House of the Dragon Season 1 Episode 8 The Lord of the Tides | Under the Radar Magazine Under the Radar | Music Blog for the Indie Music Magazine
Monday, September 25th, 2023  

House of the Dragon Season 1, Episode 8 (“The Lord of the Tides”)

HBO, October 9, 2022

Oct 16, 2022 Photography by Ollie Upton / HBO Web Exclusive
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In an episode that feels like both a season finale and a season premiere, House of the Dragon takes us through our final time skip, picking up six years after the last two episodes for a final gathering of our main cast before the realm becomes engulfed in fire and blood. The longest episode of the season, “The Lord of the Tides” features a court scene that is the overarching conflict of the show writ small, an awkward family dinner for the ages, and a swan song for one of the series’ most tragic characters.

The episode opens on Driftmark with reports that the Sea Snake has been severely injured in the renewed fighting in the Stepstones. His younger brother Vaemond is preparing to dispute the succession of Driftmark, arguing that Corlys’ chosen heir, Rhaenyra’s second son, Lucerys, is no true Velaryon. I’ll give Vaemond this; he’s no coward. In a barnburner of an early scene, Vaemond takes his petition before the Iron Throne, and with genuine relish accuses Rhaenyra of being a whore and her children of being bastards. One swing of Dark Sister later, Daemon has put an end to the issue and to Ser Vaemond. Although the succession of Driftmark will continue to be a plot point in the story, it’s a microcosm of the larger issue driving the show. Viserys refuses to acknowledge the extremely obvious truth that his grandsons are bastards, a truth that makes Rhaenyra’s already questionable claim to the throne all the more tenuous. How many lords of the Seven Kingdoms will suffer a bastard on the Iron Throne?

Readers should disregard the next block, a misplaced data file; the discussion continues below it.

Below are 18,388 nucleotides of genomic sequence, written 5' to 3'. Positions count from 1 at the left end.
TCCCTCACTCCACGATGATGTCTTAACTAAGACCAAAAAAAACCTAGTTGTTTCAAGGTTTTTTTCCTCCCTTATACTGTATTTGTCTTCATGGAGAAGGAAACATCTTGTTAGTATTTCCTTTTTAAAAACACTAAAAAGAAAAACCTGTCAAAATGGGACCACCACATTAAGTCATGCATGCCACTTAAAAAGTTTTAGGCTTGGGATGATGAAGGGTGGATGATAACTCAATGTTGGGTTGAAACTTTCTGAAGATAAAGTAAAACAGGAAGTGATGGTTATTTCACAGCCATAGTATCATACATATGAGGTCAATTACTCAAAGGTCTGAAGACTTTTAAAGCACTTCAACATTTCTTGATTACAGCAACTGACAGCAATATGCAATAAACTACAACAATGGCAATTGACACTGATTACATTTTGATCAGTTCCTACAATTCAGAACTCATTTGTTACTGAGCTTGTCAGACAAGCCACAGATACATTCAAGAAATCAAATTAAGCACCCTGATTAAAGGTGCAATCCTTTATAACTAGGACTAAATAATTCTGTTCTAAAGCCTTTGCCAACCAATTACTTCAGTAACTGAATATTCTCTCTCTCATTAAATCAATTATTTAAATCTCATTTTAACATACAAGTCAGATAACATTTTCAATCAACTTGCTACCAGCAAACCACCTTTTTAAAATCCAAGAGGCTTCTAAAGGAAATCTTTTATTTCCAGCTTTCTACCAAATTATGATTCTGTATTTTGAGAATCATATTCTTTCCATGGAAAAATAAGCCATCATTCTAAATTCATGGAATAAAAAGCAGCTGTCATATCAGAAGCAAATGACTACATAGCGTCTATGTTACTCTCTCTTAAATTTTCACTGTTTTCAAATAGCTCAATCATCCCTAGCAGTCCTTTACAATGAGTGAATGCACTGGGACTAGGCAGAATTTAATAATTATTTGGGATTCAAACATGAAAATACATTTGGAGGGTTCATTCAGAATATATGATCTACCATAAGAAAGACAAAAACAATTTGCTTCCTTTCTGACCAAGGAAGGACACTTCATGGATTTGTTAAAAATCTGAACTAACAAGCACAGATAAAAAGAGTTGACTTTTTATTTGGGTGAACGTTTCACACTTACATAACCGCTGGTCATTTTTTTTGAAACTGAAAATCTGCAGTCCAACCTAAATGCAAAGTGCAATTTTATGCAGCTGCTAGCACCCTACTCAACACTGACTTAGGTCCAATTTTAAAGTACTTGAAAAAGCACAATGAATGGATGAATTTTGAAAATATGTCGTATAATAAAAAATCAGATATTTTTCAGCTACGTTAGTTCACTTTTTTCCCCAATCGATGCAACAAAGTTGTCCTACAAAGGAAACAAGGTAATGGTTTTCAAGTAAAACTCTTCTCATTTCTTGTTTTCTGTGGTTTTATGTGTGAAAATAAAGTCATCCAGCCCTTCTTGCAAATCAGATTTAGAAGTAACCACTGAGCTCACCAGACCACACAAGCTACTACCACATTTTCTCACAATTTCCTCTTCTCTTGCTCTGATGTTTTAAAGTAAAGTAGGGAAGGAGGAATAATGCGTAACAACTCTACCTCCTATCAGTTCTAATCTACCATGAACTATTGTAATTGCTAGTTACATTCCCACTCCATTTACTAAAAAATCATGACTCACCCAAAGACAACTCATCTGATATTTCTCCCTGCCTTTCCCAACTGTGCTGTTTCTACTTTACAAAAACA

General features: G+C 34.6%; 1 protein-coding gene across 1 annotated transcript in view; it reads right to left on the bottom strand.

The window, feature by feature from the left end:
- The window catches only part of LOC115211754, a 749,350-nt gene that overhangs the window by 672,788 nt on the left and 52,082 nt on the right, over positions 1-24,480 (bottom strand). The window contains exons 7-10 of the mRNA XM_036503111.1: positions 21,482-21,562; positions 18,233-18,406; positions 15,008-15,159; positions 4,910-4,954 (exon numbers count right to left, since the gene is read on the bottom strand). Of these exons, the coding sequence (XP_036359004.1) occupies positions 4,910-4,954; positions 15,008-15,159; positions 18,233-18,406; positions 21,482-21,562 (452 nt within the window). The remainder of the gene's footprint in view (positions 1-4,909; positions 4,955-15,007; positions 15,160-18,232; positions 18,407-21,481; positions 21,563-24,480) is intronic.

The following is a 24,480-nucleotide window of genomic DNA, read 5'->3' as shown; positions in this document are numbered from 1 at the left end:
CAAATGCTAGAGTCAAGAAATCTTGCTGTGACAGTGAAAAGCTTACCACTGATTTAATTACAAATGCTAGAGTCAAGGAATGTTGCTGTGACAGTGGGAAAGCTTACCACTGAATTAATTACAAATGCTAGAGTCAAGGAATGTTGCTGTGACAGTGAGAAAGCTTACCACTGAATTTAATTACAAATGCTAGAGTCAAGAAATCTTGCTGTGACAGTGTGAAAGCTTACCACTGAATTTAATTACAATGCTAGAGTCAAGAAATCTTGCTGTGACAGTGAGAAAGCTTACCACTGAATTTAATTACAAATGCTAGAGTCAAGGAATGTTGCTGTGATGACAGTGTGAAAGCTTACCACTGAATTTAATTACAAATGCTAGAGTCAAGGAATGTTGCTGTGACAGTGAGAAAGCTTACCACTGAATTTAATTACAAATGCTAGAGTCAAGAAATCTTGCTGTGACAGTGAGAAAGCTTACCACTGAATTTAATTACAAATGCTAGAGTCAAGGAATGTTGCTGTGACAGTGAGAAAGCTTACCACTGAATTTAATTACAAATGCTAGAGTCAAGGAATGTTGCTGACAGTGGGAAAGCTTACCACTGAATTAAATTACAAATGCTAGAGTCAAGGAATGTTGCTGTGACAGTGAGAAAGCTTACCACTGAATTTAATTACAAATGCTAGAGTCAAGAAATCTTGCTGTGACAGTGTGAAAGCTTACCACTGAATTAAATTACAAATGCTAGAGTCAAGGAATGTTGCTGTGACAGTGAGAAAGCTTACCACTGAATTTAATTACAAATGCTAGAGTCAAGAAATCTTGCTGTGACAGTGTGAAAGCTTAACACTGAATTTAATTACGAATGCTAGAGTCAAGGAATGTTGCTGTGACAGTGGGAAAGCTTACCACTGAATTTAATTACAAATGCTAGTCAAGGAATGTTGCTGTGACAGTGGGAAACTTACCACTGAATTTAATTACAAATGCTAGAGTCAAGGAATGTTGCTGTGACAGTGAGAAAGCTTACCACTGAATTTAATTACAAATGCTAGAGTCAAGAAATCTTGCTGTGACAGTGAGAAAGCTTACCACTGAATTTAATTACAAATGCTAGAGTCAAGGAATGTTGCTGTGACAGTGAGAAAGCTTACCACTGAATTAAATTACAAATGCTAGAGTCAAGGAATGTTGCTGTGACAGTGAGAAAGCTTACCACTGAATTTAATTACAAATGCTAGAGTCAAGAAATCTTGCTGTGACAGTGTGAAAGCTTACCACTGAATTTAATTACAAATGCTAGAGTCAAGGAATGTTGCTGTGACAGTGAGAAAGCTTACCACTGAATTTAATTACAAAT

There’s a lot of terrific stuff to talk about in this episode, the big one being Paddy Considine’s beautiful swan song as Viserys. But first, I want to take a moment to talk about the thread of Alicent and Rhaenyra’s friendship/rivalry. As mentioned before, the childhood friendship between them is wholly an invention of the show, one that has already paid dividends and will continue to do so.